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Climate change leads to higher NPP at the end of the century in the Antarctic Tundra: Response patterns through the lens of lichens

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2022-04-26
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Beltrán Sanz, Nuria
Raggio Quilez, José
Gonzalez, Sergi
Prost, Stefan
Green, Allan
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Elsevier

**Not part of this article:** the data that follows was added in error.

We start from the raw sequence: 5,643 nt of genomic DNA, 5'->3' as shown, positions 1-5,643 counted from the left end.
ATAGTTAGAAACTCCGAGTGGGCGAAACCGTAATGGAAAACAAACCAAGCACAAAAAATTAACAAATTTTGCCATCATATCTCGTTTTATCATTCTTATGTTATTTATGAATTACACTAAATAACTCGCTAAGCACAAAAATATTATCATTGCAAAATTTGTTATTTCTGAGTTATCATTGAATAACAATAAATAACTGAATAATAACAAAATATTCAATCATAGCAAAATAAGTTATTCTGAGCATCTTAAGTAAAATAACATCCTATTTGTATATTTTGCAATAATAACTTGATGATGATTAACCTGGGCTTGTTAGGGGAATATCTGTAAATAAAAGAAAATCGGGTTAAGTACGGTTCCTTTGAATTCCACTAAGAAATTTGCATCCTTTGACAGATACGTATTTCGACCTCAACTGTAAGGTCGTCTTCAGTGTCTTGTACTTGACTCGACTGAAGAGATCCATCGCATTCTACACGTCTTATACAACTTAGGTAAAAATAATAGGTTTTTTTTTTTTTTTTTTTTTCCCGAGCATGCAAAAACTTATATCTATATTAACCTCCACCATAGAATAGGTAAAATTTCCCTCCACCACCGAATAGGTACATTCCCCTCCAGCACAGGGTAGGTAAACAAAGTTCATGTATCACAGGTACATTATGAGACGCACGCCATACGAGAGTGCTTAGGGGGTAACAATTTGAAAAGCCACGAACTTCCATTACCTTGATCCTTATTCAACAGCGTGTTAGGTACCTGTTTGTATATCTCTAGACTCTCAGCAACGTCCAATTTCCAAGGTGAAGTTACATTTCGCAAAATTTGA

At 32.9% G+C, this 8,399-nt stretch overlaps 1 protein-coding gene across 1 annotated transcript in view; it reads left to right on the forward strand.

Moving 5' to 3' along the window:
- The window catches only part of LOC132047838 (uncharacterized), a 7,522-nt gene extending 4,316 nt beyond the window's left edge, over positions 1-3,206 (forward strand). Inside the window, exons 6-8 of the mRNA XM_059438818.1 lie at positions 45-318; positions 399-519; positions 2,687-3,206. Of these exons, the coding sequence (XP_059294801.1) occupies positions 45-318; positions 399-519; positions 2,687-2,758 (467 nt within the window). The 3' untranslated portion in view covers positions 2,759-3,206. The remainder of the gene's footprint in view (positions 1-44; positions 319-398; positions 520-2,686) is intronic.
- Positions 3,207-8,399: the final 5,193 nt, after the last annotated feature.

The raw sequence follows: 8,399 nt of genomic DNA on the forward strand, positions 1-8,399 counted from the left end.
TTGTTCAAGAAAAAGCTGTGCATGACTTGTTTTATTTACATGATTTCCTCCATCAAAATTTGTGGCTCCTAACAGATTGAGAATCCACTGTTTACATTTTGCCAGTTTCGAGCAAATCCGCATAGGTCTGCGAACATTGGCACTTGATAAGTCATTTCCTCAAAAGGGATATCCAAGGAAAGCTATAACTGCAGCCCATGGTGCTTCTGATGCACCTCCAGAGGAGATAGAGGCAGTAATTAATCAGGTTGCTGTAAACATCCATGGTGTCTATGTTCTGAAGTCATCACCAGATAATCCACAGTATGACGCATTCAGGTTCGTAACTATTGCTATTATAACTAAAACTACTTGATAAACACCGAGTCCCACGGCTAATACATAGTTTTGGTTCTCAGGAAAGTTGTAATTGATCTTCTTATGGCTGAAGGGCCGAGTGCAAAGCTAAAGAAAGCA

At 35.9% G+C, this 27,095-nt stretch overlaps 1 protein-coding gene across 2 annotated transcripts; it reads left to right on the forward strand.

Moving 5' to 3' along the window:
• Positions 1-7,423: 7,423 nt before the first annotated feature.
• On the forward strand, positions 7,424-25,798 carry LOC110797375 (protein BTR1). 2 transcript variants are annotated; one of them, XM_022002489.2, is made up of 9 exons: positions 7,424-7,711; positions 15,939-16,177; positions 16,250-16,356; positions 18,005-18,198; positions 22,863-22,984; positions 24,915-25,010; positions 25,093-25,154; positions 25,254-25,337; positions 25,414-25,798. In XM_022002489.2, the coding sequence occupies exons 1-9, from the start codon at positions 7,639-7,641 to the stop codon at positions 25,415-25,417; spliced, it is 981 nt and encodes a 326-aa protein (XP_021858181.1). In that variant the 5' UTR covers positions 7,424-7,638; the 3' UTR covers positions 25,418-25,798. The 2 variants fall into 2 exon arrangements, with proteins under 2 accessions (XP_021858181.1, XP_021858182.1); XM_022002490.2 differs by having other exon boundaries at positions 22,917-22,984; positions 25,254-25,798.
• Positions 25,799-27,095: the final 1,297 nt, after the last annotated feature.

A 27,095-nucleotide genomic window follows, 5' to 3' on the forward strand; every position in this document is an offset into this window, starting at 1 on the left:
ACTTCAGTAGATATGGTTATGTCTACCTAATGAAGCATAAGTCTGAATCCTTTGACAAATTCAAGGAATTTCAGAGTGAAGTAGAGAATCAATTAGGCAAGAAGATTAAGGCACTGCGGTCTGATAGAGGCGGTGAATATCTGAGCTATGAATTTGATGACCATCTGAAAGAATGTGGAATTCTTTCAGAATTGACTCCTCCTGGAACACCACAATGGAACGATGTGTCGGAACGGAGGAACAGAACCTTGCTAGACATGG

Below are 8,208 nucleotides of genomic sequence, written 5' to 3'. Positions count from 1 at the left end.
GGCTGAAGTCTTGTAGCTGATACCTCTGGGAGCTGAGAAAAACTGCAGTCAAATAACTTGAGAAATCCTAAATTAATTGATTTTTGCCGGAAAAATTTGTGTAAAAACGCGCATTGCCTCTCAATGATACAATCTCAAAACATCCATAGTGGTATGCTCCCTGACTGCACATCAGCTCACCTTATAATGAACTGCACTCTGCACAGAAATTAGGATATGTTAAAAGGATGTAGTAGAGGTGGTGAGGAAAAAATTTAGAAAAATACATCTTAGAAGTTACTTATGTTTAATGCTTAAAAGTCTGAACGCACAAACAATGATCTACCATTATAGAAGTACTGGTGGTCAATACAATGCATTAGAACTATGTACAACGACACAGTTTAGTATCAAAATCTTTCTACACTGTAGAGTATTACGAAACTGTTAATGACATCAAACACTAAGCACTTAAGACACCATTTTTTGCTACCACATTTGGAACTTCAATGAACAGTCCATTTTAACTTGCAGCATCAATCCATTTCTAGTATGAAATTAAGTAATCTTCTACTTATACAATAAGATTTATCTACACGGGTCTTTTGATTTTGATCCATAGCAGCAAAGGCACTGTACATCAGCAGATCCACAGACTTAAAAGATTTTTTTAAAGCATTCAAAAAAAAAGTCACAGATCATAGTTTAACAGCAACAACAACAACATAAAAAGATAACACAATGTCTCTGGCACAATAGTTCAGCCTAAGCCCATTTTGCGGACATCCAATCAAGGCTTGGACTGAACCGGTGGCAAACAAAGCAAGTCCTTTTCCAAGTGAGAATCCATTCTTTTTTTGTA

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Poikilohydric autotrophs are the main colonizers of the permanent ice-free areas in the Antarctic tundra biome. Global climate warming and the small human footprint in this ecosystem make it especially vulnerable to abrupt changes. Elucidating the effects of climate change on the Antarctic ecosystem is challenging because it mainly comprises poikilohydric species, which are greatly influenced by microtopographic factors. In the present study, we investigated the potential effects of climate change on the metabolic activity and net primary photosynthesis (NPP) in the widespread lichen species Usnea aurantiaco-atra. Long-term monitoring of chlorophyll a fluorescence in the field was combined with photosynthetic performance measurements in laboratory experiments in order to establish the daily response patterns under biotic and abiotic factors at micro- and macro-scales. Our findings suggest that macroclimate is a poor predictor of NPP, thereby indicating that microclimate is the main driver due to the strong effects of microtopographic factors on cryptogams. Metabolic activity is also crucial for estimating the NPP, which is highly dependent on the type, distribution, and duration of the hydration sources available throughout the year. Under RCP 4.5 and RCP 8.5, metabolic activity will increase slightly compared with that at present due to the increased precipitation events predicted in MIROC5. Temperature is highlighted as the main driver for NPP projections, and thus climate warming will lead to an average increase in NPP of 167–171% at the end of the century. However, small changes in other drivers such as light and relative humidity may strongly modify the metabolic activity patterns of poikilohydric autotrophs, and thus their NPP. Species with similar physiological response ranges to the species investigated in the present study are expected to behave in a similar manner provided that liquid water is available.
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